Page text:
Jaya’s Best Laid Plans Go For A Toss

by Sandhya Ravishankar - Apr 15, 2015 07:21 PM
Jaya’s Best Laid Plans Go For A Toss

Supreme Court throws a spanner in the appeals process in Jayalalithaa’s disproportionate assets case

The AIADMK is a worried lot. Especially after the Supreme Court on Wednesday announced a split verdict in a case filed by the Dravida Munnetra Kazhagam’s (DMK) General Secretary Anbazhagan seeking removal of the Special Public Prosecutor Bhavani Singh in Jayalalithaa’s disproportionate assets case, currently on appeal in the Karnataka High Court.

In the verdict by the two-judge bench of the Supreme Court, Justice Madan Lokur said that SPP Bhavani Singh must be removed as SPP since the “proceedings had been vitiated” in the case currently awaiting orders in the Karnataka High Court. Justice Bhanumathi however averred, opining that Singh could continue as prosecutor in the case. The split verdict now means that the case will be re-tried in front of a higher three-judge bench of the Supreme Court. As for Jaya’s appeal in the Karnataka High Court, the SC bench left it to the presiding judge, Justice Kumaraswamy to decide whether to pronounce orders or not.

Jurists say that it makes sense for the Karnataka High Court judge to wait for resolution of the Singh trial before pronouncing orders. If the new bench of the Supreme Court decides to remove Bhavani Singh as prosecutor, Jaya’s appeal would have to be heard all over again with a new public prosecutor, a process that could drag on by another four months at least. If Bhavani Singh is allowed to continue as Special Public Prosecutor, the Karnataka High Court simply has to deliver its verdict.

“There will be a delay of a month or two,” says Gnani Sankaran, political critic. “Unless of course the Karnataka HC judge decides to pass orders earlier.”

What is worrying the AIADMK cadre is the aspect of further delay in a logical conclusion of Jayalalithaa’s case. “Only Amma can draw crowds, people vote only for Amma,” says a nervous AIADMK district leader on condition of anonymity. “We simply cannot campaign without her. The opposition parties have already begun canvassing for 2016 elections,” he adds.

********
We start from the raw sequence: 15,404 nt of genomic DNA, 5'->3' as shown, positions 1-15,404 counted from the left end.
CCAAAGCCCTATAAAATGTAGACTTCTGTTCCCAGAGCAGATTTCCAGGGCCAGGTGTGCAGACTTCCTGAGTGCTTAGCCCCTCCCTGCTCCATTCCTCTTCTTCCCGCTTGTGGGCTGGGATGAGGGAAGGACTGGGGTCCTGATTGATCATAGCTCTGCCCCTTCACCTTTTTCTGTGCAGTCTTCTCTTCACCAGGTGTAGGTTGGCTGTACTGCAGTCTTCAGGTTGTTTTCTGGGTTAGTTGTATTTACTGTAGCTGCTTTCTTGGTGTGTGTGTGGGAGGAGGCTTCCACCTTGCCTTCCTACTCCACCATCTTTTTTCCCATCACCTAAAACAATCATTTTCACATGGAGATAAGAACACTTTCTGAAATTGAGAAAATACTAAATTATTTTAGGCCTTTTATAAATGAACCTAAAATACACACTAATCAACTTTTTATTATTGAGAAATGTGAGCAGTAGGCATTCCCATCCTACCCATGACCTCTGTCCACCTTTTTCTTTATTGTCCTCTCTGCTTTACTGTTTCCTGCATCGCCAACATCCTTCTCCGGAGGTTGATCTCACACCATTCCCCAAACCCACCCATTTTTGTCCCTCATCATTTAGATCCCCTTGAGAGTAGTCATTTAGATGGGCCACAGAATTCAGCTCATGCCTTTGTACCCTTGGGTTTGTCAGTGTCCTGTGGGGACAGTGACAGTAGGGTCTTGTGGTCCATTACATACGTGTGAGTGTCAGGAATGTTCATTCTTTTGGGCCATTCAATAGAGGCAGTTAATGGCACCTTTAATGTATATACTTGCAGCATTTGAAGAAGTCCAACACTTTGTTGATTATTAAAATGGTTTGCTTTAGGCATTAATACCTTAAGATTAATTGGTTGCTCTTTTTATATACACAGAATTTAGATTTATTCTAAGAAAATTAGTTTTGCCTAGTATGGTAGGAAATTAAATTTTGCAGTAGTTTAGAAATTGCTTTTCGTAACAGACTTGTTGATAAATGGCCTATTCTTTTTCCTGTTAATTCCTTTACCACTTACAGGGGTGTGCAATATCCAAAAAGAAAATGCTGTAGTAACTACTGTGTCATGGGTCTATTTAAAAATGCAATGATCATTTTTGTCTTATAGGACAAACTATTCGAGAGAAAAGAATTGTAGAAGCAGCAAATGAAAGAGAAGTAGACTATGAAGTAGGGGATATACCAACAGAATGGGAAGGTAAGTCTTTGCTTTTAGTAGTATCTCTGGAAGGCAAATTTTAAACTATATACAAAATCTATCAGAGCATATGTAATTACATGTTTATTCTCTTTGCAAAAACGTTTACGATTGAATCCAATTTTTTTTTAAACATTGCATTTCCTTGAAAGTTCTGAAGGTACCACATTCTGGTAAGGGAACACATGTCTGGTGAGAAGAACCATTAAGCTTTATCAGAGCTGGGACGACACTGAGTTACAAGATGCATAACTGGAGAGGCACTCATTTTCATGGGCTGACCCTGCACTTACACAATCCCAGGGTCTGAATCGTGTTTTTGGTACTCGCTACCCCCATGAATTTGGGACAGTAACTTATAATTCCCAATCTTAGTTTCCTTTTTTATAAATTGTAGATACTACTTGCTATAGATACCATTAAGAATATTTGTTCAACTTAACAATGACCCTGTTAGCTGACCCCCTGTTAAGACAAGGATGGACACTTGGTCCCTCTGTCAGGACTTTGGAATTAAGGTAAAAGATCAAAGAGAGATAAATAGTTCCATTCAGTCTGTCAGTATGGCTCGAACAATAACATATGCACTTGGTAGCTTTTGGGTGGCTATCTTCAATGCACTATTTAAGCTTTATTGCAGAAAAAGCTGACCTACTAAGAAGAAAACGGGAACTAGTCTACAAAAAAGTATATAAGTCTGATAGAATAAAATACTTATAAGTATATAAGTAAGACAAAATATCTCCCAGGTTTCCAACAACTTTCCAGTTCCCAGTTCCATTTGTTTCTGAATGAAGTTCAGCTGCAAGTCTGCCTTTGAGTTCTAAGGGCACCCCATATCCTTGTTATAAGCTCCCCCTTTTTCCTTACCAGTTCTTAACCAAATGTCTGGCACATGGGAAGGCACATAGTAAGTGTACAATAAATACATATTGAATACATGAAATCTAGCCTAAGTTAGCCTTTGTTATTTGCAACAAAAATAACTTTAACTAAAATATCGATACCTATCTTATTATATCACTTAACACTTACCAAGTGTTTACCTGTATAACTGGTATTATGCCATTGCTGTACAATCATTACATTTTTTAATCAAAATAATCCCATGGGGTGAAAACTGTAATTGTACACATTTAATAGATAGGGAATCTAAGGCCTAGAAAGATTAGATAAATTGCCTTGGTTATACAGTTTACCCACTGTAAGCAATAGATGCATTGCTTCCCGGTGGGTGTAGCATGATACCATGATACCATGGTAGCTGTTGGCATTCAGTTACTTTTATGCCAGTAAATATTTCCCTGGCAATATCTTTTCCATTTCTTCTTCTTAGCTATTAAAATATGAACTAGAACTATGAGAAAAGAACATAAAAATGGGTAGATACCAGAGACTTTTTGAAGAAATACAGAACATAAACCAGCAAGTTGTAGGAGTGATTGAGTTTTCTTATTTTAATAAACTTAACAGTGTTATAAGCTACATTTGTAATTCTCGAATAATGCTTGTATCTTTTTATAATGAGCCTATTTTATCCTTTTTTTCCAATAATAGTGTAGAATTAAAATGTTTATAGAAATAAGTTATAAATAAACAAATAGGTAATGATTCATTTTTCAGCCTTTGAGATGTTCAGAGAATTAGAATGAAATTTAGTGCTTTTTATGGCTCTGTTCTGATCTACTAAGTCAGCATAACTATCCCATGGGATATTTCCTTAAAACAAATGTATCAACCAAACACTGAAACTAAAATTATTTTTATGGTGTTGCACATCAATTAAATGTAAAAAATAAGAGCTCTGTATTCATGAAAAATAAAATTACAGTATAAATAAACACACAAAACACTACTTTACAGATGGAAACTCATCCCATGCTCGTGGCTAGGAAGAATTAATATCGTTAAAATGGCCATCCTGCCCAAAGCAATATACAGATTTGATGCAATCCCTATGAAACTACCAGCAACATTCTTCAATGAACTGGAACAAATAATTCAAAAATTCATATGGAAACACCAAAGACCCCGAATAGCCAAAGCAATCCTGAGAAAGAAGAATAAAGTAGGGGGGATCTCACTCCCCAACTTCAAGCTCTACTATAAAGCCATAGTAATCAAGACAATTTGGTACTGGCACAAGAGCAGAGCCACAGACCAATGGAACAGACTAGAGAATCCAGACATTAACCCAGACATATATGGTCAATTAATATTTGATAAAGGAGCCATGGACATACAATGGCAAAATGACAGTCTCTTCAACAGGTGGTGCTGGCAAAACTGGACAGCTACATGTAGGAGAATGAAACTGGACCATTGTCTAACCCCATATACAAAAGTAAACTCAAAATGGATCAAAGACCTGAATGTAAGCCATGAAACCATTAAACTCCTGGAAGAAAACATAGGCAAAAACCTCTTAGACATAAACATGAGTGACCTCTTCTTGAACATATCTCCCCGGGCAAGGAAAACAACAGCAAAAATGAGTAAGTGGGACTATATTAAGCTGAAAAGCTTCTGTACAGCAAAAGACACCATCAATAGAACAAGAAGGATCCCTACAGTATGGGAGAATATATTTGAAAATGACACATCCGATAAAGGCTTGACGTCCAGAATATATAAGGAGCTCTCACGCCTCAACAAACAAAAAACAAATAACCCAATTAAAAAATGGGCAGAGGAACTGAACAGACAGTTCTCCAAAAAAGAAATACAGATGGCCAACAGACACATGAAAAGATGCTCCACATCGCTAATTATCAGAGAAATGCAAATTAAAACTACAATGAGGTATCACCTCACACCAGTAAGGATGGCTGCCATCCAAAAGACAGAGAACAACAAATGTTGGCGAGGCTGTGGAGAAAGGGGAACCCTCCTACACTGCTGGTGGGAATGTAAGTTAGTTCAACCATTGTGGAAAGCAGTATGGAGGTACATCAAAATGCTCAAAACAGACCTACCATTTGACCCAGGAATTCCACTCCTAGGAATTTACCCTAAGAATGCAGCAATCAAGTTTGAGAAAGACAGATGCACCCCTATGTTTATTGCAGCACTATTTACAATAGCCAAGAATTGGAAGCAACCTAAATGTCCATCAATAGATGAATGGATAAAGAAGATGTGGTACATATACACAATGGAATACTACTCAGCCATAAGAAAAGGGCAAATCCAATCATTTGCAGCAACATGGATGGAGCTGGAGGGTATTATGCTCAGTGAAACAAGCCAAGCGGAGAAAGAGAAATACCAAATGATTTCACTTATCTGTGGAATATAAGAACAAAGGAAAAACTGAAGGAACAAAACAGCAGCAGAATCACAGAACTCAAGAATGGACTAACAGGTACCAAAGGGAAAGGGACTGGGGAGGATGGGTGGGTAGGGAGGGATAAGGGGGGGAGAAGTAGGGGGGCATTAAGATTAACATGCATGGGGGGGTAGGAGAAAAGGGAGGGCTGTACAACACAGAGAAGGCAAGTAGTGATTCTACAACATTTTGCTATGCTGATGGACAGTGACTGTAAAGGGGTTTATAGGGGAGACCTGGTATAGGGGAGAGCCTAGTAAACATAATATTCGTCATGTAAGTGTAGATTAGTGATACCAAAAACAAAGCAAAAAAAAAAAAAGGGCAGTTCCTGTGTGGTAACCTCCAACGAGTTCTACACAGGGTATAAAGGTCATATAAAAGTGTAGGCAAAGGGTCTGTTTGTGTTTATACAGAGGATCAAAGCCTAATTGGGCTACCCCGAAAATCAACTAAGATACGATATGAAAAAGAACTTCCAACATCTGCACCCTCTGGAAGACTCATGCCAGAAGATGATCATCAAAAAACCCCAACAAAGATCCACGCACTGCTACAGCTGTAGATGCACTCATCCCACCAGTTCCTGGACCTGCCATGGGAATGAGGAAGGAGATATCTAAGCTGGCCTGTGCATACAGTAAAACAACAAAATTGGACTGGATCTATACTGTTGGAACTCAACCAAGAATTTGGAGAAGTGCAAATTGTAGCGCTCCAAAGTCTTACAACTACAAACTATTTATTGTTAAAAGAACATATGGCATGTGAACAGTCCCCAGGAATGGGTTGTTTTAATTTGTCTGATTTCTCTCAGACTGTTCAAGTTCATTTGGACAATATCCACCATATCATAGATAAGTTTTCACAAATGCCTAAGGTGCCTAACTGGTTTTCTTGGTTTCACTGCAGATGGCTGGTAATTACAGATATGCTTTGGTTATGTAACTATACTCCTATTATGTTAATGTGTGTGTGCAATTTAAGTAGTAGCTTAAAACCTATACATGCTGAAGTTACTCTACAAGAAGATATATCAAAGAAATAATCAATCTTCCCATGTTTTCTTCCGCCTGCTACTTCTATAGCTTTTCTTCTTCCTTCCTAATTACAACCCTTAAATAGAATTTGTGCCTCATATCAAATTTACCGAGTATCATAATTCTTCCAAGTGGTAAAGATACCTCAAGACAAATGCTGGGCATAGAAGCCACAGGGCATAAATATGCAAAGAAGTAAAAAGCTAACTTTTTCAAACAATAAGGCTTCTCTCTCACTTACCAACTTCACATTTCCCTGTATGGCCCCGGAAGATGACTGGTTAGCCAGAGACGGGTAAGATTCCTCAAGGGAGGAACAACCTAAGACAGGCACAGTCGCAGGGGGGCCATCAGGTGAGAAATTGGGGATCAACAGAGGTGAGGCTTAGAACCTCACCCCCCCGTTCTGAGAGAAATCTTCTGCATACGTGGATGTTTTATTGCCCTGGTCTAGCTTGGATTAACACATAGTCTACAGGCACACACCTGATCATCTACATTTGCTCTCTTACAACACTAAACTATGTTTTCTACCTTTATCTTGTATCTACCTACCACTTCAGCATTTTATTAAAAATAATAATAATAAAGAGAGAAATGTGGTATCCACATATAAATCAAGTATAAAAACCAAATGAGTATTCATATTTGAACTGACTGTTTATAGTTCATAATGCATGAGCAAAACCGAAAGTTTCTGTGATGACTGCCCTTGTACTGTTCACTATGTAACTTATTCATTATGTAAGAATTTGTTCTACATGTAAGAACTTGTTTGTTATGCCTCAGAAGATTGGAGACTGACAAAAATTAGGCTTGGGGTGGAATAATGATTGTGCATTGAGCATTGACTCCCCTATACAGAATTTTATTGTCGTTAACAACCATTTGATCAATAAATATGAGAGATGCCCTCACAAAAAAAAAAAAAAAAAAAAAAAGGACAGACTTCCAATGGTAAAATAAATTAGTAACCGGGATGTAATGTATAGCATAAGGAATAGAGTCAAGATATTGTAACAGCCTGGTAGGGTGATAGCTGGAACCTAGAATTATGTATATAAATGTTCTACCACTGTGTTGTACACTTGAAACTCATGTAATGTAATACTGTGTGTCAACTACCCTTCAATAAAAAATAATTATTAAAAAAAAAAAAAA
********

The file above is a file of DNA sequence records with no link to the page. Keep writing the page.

Jayalalithaa has been closeted inside her Poes Garden residence since October 2014 when she was granted bail on health grounds by the Supreme Court, following her conviction in a Rs 58 crore disproportionate assets case in a Karnataka trial court. The proceedings took 18 long years and the verdict was guilty, with a four year prison term and a fine of Rs 100 crores. After spending 21 days in jail, Jaya was granted bail and has been inside her residence ever since.

“She is the only campaigner in the party,” explains Sankaran. “She is the only face of the party. There is no one else. The AIADMK is Jayalalithaa and Jayalalithaa is the AIADMK.”

As Tamil Nadu heads into a crucial state election in 2016, a much weakened Opposition is now gearing up to make noise. Campaigning has already begun and one of the parties, the Pattali Makkal Katchi (PMK) has already announced its Chief Ministerial candidate for 2016. The AIADMK on the other hand, has been reduced to conducting poojas and prayers at temples, mosques and churches for the release of their leader Amma.

Outwardly though the AIADMK is playing it cool. “I have been meeting hundreds of workers from the morning and they are all confident that Amma will come out victorious,” says Rabi Bernard, AIADMK MP and a spokesperson. “This may be a temporary hindrance and everything will be alright. As far as the party’s mood is concerned this does not come as a bottleneck or roadblock for day to day activities. We were hoping everything would happen very soon but it is now only a matter of time,” he says.

Senior leaders of the AIADMK though say that the original plan was to push for as speedy a trial as possible and try to get Jaya back in the Chief Minister’s seat before the 2016 election. “We took the worst case scenario and wanted the appeal in Karnataka High Court to be done by April-May this year. Again in a worst case scenario, if the judgement goes against us, we would have had to move Supreme Court. We calculated that this would take another four months at the most, so by September 2015 she would have been exonerated and back in the Chief Minister’s seat,” said one leader on condition of anonymity.

Now the Supreme Court has slammed the brakes on that plan. And the wait for their Amma continues for the AIADMK cadre.

Sandhya Ravishankar is a journalist based in Chennai.
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